The Emerging Africa Infrastructure Fund (EAIF), owned by the Private Infrastructure Development Group (PIDG), is lending €25-million over 18 years to Ivoire Hydro Energy (IHE), which will build a 44 MW hydroelectric plant on the Bandama river near the village of Singrobo, in Côte d’Ivoire.
Financial close on the €174-million project is expected in the third quarter of this year. Construction will take about 36 months.
A long-term power purchase agreement will see all of the energy produced by the Singrobo plant sold to Compagnie Ivoirienne d’Electricité, the operator of Côte d’Ivoire’s national grid.
“The new facility being built at Singrobo is the country’s first hydroelectric development by an independent power producer.
The project has seen the EAIF and the PIDG deliver on three core objectives – mobilising private capital, enabling economic development and contributing to increasing Africa’s stock of renewable energy infrastructure,” says EAIF investment management company Ninety One investment director Paromita Chatterjee.
The project site is located on the Bandama river, 23 km downstream of the existing Taabo dam and upstream of the confluence of the Nzi river.
The main plant infrastructure will include a rockfill dam on the right bank of about 27 m in height and 1 025 m in length, while on the left bank, a concrete dam of about 27 m high and 150 m long will be built.
At the centre of the plant, a spillway, water intake structure and bottom outlet will be built, while the reservoir will have an area of 19.6 km2. Two penstocks with a diameter of 5 m will be built.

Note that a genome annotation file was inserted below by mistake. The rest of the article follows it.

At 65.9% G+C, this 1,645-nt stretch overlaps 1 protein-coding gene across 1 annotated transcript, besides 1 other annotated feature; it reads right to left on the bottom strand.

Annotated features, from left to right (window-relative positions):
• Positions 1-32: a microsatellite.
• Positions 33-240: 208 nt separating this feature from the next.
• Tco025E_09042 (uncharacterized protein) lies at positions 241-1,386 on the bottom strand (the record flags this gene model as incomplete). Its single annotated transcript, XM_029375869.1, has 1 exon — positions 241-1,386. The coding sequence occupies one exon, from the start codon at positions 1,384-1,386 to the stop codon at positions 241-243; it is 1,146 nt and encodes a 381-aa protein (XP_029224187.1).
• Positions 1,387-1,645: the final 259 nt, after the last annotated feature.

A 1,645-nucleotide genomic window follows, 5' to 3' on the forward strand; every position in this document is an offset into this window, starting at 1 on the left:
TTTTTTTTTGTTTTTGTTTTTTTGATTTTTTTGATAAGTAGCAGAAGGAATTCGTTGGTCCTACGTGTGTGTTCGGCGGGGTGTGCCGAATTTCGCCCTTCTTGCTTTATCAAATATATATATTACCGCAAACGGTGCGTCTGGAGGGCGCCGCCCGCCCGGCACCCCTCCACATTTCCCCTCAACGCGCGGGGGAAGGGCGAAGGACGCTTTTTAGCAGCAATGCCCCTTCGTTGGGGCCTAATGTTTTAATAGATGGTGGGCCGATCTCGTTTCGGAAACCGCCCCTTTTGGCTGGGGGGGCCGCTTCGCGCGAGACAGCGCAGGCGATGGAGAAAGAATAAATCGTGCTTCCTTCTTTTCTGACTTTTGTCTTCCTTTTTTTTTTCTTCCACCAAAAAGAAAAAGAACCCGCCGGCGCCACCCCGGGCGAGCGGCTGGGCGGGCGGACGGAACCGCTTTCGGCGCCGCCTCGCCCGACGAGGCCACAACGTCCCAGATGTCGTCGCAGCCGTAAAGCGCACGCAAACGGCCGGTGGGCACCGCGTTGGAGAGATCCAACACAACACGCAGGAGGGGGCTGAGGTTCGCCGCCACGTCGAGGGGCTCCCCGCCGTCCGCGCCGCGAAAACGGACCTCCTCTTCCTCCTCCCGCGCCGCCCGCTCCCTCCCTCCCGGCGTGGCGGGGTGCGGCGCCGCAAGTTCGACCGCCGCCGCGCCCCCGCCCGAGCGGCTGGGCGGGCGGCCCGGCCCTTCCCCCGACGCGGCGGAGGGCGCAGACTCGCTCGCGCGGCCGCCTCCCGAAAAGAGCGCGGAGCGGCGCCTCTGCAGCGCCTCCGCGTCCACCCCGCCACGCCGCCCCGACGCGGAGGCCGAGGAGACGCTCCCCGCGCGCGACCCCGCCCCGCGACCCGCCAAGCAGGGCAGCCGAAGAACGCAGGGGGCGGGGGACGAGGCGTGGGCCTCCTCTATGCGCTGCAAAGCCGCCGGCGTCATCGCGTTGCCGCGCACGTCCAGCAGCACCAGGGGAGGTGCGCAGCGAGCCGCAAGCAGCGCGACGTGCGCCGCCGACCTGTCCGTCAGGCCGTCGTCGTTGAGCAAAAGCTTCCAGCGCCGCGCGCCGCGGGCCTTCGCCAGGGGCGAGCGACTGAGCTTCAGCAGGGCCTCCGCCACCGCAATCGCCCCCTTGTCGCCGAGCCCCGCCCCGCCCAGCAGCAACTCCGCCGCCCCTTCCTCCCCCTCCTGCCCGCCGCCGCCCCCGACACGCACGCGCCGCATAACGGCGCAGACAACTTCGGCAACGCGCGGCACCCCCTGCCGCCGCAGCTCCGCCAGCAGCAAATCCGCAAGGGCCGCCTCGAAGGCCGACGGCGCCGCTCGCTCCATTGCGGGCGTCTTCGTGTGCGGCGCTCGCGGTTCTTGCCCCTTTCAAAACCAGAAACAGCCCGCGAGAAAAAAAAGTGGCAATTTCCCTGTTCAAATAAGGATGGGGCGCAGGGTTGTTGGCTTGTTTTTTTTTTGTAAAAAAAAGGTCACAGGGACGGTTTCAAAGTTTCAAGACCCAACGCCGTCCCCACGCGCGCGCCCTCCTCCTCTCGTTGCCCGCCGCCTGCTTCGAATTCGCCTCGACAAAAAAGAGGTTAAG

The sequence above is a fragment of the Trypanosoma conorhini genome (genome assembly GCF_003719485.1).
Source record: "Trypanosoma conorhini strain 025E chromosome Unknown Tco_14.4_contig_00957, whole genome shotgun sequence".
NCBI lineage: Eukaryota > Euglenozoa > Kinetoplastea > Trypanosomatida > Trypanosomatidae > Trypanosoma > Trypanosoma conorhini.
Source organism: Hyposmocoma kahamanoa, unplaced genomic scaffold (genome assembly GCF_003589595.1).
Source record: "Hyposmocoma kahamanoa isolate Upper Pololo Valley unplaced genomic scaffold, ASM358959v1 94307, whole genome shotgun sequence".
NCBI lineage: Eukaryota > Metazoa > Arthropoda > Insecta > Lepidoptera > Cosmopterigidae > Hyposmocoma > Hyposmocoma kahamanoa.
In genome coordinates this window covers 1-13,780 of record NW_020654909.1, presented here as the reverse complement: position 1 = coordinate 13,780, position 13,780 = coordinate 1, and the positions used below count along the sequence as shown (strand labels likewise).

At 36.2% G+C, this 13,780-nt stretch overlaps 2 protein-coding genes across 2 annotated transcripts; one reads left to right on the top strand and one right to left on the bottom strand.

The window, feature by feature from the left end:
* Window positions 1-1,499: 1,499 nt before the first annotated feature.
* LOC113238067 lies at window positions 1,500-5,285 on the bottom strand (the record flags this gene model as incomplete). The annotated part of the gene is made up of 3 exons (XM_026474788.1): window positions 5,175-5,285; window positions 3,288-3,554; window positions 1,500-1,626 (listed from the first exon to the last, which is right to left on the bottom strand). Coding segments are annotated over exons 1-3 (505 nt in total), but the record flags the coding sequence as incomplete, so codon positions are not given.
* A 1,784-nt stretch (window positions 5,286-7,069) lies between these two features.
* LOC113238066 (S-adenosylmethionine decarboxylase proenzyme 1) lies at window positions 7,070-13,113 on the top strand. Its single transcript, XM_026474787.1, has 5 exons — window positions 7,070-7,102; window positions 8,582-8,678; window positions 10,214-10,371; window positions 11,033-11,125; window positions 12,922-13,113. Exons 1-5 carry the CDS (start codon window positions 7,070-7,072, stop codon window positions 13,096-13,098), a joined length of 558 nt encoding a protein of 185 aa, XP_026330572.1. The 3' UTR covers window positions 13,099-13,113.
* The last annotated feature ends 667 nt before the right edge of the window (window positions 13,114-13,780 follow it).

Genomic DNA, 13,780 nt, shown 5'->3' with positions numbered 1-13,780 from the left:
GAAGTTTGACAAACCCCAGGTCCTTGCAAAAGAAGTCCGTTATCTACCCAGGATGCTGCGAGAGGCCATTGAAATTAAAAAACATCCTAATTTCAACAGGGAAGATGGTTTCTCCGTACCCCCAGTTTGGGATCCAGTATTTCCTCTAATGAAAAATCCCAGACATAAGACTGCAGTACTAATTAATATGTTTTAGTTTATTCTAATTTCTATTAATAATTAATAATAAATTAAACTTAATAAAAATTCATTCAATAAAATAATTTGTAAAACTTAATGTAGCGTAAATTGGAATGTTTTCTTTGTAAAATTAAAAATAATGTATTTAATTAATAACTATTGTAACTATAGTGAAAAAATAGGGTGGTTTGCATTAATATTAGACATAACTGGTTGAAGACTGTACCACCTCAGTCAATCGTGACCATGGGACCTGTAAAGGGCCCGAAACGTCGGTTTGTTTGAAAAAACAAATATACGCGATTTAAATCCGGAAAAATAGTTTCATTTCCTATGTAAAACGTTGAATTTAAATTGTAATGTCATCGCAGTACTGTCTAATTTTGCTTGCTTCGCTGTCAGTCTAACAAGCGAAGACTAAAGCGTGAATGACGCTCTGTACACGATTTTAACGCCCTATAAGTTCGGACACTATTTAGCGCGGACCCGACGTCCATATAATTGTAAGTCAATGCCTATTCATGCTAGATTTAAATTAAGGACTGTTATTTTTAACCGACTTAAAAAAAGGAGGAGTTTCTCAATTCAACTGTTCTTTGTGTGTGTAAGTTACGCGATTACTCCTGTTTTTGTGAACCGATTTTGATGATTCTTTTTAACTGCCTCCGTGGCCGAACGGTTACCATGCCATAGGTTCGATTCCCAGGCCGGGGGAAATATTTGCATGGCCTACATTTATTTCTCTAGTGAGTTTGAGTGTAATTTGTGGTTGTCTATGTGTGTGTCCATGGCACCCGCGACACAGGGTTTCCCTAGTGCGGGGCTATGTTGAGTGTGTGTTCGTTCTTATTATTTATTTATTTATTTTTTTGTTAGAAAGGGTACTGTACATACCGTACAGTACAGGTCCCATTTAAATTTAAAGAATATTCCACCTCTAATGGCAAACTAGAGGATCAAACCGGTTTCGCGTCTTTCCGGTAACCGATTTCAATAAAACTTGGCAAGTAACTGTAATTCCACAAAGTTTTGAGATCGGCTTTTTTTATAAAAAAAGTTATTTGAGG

A power-house with two horizontal 22 MW Kaplan turbines will be supplied by energy equipment multinationals GE or Alstom. A 1.3-km-long and 35-m-wide tailrace channel will be built, as will 3 km of access roads.
A 4-km-long 90 kV transmission line and substation to connect the hydropower plant to the existing Taabo-Agboville transmission line will also be built.
Development finance institution the African Development Bank (AfDB) acted as the mandated lead arranger of the debt finance and will be a senior lender in its own right. In addition to the AfDB and the EAIF, the other lenders are the German international development agency DEG and the Africa Finance Corporation (AFC).
Further, 25% of the project cost is funded by equity from the project’s shareholders, IHE Holding, the AFC and Denham Capital-owned international power projects investment platform DIPFA. Renewable energy project developer Neo Themis is advising and acting for the shareholders in relation to finalising the project’s development and the financing agreements.